The town of Columbus, Neb., bills itself as a "City of Power and Progress." If Archer Daniels Midland (ADM) gets its way, that power will be partially generated by coal, one of the dirtiest forms of energy. When burned, it emits carcinogenic pollutants and high levels of the greenhouse gases linked to global warming.
Ironically, this coal will be used to generate ethanol, a plant-based petroleum substitute that has been hyped by both environmentalists and President George W. Bush as the green fuel of the future. The agribusiness giant ADM is the largest U.S. producer of ethanol, which it makes by distilling corn. ADM also operates coal-fired plants at its company base in Decatur, Ill., and Cedar Rapids, Ia., and is adding another coal-powered facility at its Clinton, Iowa, ethanol plant.
That's not all. "[Ethanol] plants themselves -- not even the part producing the energy -- produce a lot of air pollution," says Mike Ewall, director of the Energy Justice Network. "The [U.S. Environmental Protection Agency] has cracked down in recent years on a lot of Midwestern ethanol plants for excessive levels of carbon monoxide, methanol, toluene and volatile organic compounds, some of which are known to cause cancer."
A single ADM corn processing plant in Clinton generated nearly 20,000 tons of pollutants including sulfur dioxide, nitrogen oxides and volatile organic compounds (VOCs) in 2004, according to federal records. The EPA considers an ethanol plant as a "major source" of pollution if it produces more than 100 tons of any one pollutant per year, although it recently has proposed increasing that cap to 250 tons.
Sulfur dioxide is classified by the EPA as a contributor to respiratory and heart disease and the generation of acid rain. Nitrogen oxides produce ozone and a wide variety of toxic chemicals as well as contribute to global warming, according to the EPA, while many VOCs are cancer-causing. Last year, Environmental Defense, a national environmental group, ranked the Clinton plant as the 26th largest emitter of carcinogenic compounds in the United States.
For years, ADM promoted itself as the "supermarket to the world" on major U.S. radio and television networks like NPR, CBS, NBC and PBS, where it underwrites influential programs such as The NewsHour with Jim Lehrer. Now, as it actively promotes its ethanol business, ADM has rolled out its new eco-friendly slogan, "Resourceful by Nature," which "reinforces our role as an essential link between farmers and consumers."
Despite the company's attempts at green packaging, ADM is ranked as the 10th worst corporate air polluter on the "Toxic 100" list of the Political Economy Research Institute at the University of Massachusetts. The Department of Justice and the Environmental Protection Agency have charged the company with violations of the Clean Air Act in hundreds of processing units, covering 52 plants in 16 states.
In 2003 the two agencies reached a $351 million settlement with the company. Three years earlier, ADM was fined $1.5 million by the Department of Justice and $1.1 million by the state of Illinois for pollution related to ethanol production and distribution. Currently, the corporation is involved in approximately 25 administrative and judicial proceedings connected to federal and state Superfund laws regarding the environmental clean-up of sites contaminated by ADM operations.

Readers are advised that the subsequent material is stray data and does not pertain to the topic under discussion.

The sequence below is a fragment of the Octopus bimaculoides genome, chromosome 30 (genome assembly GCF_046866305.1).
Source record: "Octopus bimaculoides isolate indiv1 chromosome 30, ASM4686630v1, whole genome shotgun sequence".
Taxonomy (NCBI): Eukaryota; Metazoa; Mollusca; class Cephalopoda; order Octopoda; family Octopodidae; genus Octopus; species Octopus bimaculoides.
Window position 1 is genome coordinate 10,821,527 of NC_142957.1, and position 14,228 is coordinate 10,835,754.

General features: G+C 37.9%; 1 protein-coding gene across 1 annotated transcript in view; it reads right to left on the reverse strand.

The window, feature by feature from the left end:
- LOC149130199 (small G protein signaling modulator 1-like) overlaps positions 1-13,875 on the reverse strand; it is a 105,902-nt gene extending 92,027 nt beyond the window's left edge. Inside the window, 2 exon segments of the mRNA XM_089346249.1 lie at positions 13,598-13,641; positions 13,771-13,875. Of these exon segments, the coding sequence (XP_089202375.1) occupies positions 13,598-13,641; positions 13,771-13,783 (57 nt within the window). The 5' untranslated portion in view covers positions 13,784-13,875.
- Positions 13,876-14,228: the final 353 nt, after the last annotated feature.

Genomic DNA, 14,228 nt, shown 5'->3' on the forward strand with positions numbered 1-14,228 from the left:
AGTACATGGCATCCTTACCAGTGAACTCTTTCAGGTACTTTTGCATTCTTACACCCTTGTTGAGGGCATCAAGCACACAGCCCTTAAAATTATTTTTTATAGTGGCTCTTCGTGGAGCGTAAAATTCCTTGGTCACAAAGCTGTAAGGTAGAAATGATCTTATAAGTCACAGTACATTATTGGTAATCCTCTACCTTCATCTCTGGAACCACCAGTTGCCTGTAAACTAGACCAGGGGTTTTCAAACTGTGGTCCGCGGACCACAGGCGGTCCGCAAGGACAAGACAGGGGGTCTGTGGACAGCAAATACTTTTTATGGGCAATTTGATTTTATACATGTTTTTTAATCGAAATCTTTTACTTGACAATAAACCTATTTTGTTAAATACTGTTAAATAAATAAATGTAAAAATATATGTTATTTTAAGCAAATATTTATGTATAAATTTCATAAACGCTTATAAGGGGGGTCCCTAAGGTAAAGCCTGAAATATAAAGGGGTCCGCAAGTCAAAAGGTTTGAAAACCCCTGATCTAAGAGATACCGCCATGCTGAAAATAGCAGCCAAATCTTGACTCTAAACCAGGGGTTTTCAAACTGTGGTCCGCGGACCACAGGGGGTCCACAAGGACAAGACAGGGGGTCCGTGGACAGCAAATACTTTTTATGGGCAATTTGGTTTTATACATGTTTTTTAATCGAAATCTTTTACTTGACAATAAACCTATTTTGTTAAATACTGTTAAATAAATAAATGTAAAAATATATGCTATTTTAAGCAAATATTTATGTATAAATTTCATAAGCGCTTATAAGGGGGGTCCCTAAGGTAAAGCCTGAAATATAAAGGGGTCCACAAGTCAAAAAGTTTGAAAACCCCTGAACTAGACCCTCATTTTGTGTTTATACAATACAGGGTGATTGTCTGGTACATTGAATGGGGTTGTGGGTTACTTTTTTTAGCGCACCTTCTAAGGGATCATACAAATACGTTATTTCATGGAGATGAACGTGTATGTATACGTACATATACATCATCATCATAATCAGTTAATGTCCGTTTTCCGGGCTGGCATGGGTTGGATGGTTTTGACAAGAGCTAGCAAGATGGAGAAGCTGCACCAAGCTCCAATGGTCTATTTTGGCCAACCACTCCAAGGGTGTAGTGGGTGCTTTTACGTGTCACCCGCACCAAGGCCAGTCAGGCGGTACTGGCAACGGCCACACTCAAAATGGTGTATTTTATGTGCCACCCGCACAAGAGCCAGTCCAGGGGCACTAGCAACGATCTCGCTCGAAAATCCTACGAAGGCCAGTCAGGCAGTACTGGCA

Environmentalists have cried foul, but they are up against the 56th largest company in the United States, as ranked by revenue in Fortune Magazine. ADM has more than 25,000 employees and net sales last year of $35.9 billion, with $1 billion in profits, as well as a recent 29 percent profit increase in the last quarter.
The company is a global force: ADM is one of the world's biggest processors of soybeans, corn, wheat and cocoa, which it buys from growers in the United States and around the world. The company recently hired Patricia A. Woertz, an executive vice president of Chevron Corp., as its chief executive officer.
ADM has another resource at its disposal, and that is the considerable clout it has built up over decades of courting and lobbying Washington's powerbrokers. Days after the company's February expansion announcement of the coal-fired Nebraska plant, U.S. Energy Secretary Samuel W. Bodman visited ADM's Decatur headquarters to tout its part in President Bush's Biofuels Initiative. The secretary posed for photos with then-ADM Chair G. Allen Andreas and announced that the Department of Energy would offer up to $160 million for the construction of three bio-refineries to expand U.S. ethanol production.
"Partnerships with industry like these will lead to new innovation and discovery that will usher in an era of reduced dependence on foreign sources of oil while strengthening our economy at home," Bodman said from ADM's trade floor. Like the ADM ethanol plant in Columbus, the three bio-refineries could well be partially coal-powered, given the absence of conditions imposed by the Department of Energy.
"It's been some 30 years since we got a call from the White House asking for the agricultural industry, ADM in particular, to take a serious look at the possibilities of building facilities to produce alternative sources of energy for our fuel supply in the United States," said Allen Andreas, who was chair, chief executive and president of ADM at the time of Bodman's visit. "We are delighted to participate in any way that we can in the president's programs."
ADM and its signature project have never lacked friends in high places despite a history of price-fixing scandals and monopolistic misdeeds. The Andreas family, which has headed up the publicly traded company for decades, has cultivated bipartisan support through generous donations to both Republicans and Democrats. Since the 2000 election cycle, ADM has given more than $3 million in political contributions, according to the Center for Responsive Politics, $1.2 million to Democrats and $1.85 million to Republicans. These donations may have helped sustain a multitude of government subsidies to ADM, including ethanol tax credits, tariffs against foreign ethanol competitors and federally mandated ethanol additive standards.
Politicians from the Midwestern Corn Belt are some of the company's staunchest allies. U.S. Sens. Richard Durbin, Charles Grassley and Tom Harkin, and U.S. Rep. Dick Gephardt have consistently supported lavish federal tax subsidies to ethanol producers, for which ADM is the prime beneficiary. All are recipients of political action committee donations from the agribusiness behemoth. The Wall Street Journal has referred to former South Dakota senator and Senate minority leader Tom Daschle as "Archer Daschle Midland" because of his unswerving support for the interests of the company.